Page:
Caroline de Gruyter is a journalist and lecturer based in Oslo. She is a European Affairs correspondent for the leading Dutch newspaper NRC Handelsblad and a regular contributor to Carnegie Europe and Foreign Policy. She was posted to Brussels twice and spent more than twenty years covering Europe. @CarolineGruyter


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Beter wordt het niet; een reis door de Europese Unie en het Habsburgse Rijk

Uitgeverij De Geus, maart 2021

Europeans often complain that the EU is divided, slow and weak. Believe it or not, the Habsburg Empire was the same. Playing for time, avoiding conflict, working on never-ending reforms and finding ugly compromises were key characteristics of Habsburg governance. By kicking the can down the road – fortwursteln – successive emperors managed to keep many nations, language groups and cultures safe and sound under one roof for about six hundred years. What are the Habsburg lessons for today’s Europe? Could Europe’s weaknesses actually be its strength? And should we finally accept the EU as it is: a benign empire of sorts, in permanent change, unfinished per definition?

Book and e-book available here

Het vervloekte paradijs; waarom politici Europa eindelijk eens serieus moeten nemen

Uitgeverij Athenaeum, november 2016

Prize-winning journalist Caroline de Gruyter is one of the few Dutch journalists writing a weekly column about European affairs, in NRC Handelsblad. Sharp, timeless and unsentimental, they are always full of  inside information – sometimes from the Brussels ‘bubble’, often from other corners of Europe. Here is a selection of her best columns from 2014-2016, on globalization, democracy, Brexit and the continuing importance of Franco-German cooperation. “In the 1950s we decided to stop shooting with live ammunition, and start shooting with words instead. It’s never perfect, it’s often messy – but it works.”

Book and e-book available here

Zwitserlevens; de nieuwe politieke realiteit in Europa

Uitgeverij Athenaeum, may 2015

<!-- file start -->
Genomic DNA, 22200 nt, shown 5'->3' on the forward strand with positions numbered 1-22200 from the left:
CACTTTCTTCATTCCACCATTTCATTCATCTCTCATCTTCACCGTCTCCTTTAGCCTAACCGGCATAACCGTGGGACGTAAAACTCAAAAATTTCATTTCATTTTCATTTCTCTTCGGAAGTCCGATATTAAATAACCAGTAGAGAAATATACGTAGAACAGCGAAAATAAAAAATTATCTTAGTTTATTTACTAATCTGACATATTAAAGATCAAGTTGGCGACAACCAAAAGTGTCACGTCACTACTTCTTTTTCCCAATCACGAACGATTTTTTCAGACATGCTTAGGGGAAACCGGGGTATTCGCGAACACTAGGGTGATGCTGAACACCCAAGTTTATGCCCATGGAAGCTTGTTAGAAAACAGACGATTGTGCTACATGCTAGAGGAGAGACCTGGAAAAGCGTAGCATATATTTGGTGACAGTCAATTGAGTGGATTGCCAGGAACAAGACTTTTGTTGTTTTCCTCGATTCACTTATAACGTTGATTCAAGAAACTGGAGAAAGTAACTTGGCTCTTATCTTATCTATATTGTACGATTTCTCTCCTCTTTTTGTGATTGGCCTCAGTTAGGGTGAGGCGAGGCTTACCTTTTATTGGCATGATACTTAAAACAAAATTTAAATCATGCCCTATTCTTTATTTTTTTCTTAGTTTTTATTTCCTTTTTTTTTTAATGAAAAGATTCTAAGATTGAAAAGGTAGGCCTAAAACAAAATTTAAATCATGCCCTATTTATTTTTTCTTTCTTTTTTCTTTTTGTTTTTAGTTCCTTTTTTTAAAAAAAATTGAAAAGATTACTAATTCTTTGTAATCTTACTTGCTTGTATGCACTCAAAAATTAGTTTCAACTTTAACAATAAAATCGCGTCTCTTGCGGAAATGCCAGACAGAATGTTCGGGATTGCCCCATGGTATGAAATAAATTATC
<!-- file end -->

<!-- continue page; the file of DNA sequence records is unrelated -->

A detailed, personal account of the clash between globalisation and democracy in a tiny Swiss village between 2004 and 2008. Why was the turnout for elections so low? What made those who still bothered to vote, embrace the extreme right in such numbers? And what does this tell us about similar things happening nowadays in many countries of the European Union?

E-book available here

De Europeanen; leven en werken in de hoofdstad van Europa

Uitgeverij De Bezige Bij, 2006

Containing 28 interviews with Europeans living in Brussels - lobbyists, European officials, children at the European school, etc – the book draws a multi-layered portrait of life in the proverbial ‘euro bubble’. It can be read as an accessible, personal introduction to Europe, but it also explores the complex dilemma of European identity.

Het koffiehuis van Mohammed Skaik en andere taferelen uit speelgoedstaatje Gaza

Uitgeverij Bert Bakker, 1997

This book, which has only been published in Dutch, describes the first years of Palestinian autonomy in the Gaza Strip (1994-1997). Using concrete, moving and sometimes even hilarious concrete examples from daily life, it shows how the Gazans obtained the symbols of statehood – an airport, a flag, passports even – but not the content of sovereignty.





Caroline de Gruyter is an author and Europe correspondent for the Dutch newspaper NRC Handelsblad. Her voice and expertise about Europe are well-known in The Netherlands. She is based in Oslo.

Between 2008 and 2013 she covered the euro crisis and European politics from Brussels. In 2013 she was awarded the prestigious Anne Vondeling Prize for her political reporting. The jury called her ,,exceptionally well-informed’’. In 2015 she received the Heldring Prize for best Dutch columnist. The jury found her weekly columns of ,,exceptional quality''. In 2016 she was awarded the Prix du Mérite Européen, and in 2017 the 'EuroNederlander' award.

Caroline has previously lived in the Gaza strip, Jerusalem, Brussels (twice), Geneva and Vienna. She is a regular contributor to Carnegie Europe, a columnist for the Belgian newspaper De Standaard, and a member of the European Council on Foreign Relations. She has written four books - all dealing, in one way or another, with globalization, democracy and the political quicksands of sovereignty. Book number five will have something to do with the EU and the Habsburg Empire.

biography in English (short)
biography in Dutch (short)
biography in Dutch (long)